During the Session
The General Appropriations Bill
The general appropriations bill is divided into articles that group agencies by functional areas. Education is funded in Article III.
Article IX contains provisions proscribing how agencies spend money, including travel reimbursements levels, restrictions on publishing and disseminating reports, and prohibitions on lobbying expenditures. Some of its provisions, commonly called riders, can reduce an institution's state funding below the amount it seems slated to receive in Article III.
In addition to the funds appropriated to institutions by name in Article III, the bill appropriates other funds that support higher education, including:
- Health benefits through the Employees Retirement System appropriation.
- Retirement benefits through the Teacher Retirement System appropriation.
- Competitive research grants distributed by the Coordinating Board.
- Higher Education Assistance Fund (HEAF) money for construction and equipment.
- Scholarship funding through the Texas Grant program
Higher Education Fund
Higher Education Fund (HEF) money can be spent on the acquisition and improvement of land; on the construction, maintenance, improvement, and furnishing of buildings; on capital equipment such as computers and research instruments; and on library acquisitions.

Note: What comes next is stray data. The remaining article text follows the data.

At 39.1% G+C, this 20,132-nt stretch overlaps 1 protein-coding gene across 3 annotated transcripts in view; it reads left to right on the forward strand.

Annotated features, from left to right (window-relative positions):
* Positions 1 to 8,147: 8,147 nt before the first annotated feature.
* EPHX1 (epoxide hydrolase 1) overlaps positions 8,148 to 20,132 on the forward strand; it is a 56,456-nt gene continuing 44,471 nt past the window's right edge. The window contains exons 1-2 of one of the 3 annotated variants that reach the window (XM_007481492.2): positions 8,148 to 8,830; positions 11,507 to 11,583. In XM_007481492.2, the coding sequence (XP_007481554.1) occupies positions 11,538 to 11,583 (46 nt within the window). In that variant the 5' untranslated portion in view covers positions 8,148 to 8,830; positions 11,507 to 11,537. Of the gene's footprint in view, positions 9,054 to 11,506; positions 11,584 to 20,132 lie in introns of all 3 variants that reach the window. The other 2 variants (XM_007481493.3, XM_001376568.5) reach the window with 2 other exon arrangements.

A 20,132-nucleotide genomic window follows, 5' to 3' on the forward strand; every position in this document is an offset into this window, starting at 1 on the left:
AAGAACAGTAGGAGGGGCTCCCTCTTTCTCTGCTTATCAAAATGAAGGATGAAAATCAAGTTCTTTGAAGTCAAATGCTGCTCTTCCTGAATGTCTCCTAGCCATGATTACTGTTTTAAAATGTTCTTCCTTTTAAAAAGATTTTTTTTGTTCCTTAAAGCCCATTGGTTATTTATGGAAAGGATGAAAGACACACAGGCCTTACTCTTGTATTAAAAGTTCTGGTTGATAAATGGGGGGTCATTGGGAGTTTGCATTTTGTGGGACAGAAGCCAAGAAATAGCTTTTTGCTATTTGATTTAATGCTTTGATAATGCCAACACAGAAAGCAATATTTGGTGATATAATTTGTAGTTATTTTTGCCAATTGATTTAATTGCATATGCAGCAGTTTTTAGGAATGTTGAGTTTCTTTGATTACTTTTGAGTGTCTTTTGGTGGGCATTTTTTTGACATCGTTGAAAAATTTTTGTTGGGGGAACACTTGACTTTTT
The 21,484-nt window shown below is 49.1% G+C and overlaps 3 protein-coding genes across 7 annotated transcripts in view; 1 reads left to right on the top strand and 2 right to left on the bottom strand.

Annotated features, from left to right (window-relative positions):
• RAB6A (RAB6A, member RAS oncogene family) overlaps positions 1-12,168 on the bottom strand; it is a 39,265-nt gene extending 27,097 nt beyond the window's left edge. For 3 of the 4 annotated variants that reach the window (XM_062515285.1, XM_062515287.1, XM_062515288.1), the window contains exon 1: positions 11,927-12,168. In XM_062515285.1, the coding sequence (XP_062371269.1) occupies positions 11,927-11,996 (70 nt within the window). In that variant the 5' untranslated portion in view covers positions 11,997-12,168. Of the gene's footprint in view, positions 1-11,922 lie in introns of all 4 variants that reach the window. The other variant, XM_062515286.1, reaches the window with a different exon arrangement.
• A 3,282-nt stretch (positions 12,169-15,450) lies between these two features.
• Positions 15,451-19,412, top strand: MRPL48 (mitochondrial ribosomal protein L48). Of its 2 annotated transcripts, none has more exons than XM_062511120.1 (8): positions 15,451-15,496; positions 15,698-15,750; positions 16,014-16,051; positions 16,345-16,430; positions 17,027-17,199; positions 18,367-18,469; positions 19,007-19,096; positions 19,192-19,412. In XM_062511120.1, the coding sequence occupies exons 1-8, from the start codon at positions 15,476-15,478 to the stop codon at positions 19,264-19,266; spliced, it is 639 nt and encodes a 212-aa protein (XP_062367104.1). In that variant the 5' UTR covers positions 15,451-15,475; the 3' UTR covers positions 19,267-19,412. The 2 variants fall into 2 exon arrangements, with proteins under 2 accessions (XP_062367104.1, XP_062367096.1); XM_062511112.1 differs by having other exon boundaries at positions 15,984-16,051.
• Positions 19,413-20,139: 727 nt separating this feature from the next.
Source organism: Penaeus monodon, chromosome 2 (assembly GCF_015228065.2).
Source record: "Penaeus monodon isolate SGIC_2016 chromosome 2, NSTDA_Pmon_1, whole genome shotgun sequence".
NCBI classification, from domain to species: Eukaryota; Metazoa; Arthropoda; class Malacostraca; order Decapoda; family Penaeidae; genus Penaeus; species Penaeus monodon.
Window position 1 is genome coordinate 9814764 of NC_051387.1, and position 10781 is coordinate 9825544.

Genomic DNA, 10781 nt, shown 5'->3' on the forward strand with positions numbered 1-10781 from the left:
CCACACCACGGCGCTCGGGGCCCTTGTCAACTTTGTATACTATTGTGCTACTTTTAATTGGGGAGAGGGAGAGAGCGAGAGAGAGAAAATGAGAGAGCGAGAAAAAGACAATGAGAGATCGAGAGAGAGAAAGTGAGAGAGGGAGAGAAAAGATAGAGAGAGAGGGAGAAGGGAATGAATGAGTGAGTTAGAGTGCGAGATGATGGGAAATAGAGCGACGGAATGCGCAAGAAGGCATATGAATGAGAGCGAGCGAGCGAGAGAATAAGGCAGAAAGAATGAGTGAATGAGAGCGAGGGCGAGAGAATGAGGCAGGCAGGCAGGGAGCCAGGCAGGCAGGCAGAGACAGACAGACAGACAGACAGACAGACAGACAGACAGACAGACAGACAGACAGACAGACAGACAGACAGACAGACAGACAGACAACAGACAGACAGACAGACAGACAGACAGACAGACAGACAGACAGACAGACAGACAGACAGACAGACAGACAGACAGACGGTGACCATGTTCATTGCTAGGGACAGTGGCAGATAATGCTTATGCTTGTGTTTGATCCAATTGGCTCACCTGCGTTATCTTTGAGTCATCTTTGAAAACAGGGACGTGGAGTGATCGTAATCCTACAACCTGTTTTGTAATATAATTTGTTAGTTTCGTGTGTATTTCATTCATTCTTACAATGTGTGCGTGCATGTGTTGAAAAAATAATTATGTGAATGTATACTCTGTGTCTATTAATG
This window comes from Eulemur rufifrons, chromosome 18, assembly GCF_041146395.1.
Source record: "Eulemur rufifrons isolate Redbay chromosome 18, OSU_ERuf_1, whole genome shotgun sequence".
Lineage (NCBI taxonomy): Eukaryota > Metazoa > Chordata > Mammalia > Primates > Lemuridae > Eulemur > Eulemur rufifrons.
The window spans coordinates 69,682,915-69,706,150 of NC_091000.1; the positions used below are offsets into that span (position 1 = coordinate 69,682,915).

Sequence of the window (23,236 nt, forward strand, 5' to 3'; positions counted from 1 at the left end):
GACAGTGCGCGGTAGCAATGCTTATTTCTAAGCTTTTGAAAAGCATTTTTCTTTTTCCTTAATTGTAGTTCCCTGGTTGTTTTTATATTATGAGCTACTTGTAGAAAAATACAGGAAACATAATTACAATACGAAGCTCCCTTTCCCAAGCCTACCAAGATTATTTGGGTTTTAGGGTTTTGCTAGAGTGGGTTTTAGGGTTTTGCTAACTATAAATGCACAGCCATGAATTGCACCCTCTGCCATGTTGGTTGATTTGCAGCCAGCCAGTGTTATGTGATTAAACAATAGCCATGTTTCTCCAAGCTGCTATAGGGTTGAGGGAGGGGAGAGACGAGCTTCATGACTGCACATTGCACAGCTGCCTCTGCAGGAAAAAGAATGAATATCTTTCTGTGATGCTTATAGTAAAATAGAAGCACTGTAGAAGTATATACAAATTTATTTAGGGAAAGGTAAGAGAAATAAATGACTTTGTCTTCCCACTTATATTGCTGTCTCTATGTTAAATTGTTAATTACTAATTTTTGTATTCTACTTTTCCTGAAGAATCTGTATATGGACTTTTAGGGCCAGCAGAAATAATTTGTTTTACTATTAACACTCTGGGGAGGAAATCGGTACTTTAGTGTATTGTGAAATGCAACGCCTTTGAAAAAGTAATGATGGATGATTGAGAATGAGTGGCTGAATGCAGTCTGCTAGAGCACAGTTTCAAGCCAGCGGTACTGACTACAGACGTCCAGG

HEF was established in 1985 by amendment to the Texas Constitution as a source of money parallel to the Permanent University Fund, which only benefits University of Texas at Austin, Texas A&M at College Station, and Prairie View A&M. (and other schools within the UT and A&M systems). The constitutional language [Article 7 17(a)] creates 10-year cycles, during which the Legislature can authorize the increase of appropriations to HEF once and their reallocation twice. The original appropriation was for $100 million annually. It was increased to $175 million in 2003. In 2005, the Legislature voted to increase the annual appropriation to $262.5 beginning in 2007.
How a Budget Bill becomes a Law
The Senate Finance Committee and House Appropriations Committee work concurrently on similar general appropriations bills, meeting daily and often nightly. They may authorize subcommittees to conduct public hearings and leave debate of the details to the full committee. Agency hearings begin as soon as committees are appointed by the Speaker and Lieutenant Governor in January or early February. At this time, the committees or their higher education subcommittees ask institutions to testify on provisions of the bill that concern them and answer questions.
Both the House and Senate committees try to complete mark-up on their respective bills by early April and pass a bill by late April. Differences between the two versions are worked out in conference committee with a target date in mid-May. Generally, final consideration of the appropriations bill by both houses is delayed until the waning days of the session. The Comptroller must certify that revenues will be available to support the appropriations. Then the bill is sent to the governor, who has line item veto authority.
When the legislature is not in session, the Governor and the LBB have authority-through a process called budget execution-to transfer appropriations from one state agency to another or within a single agency.
For more information, please see the chart on how a bill is passed (PDF).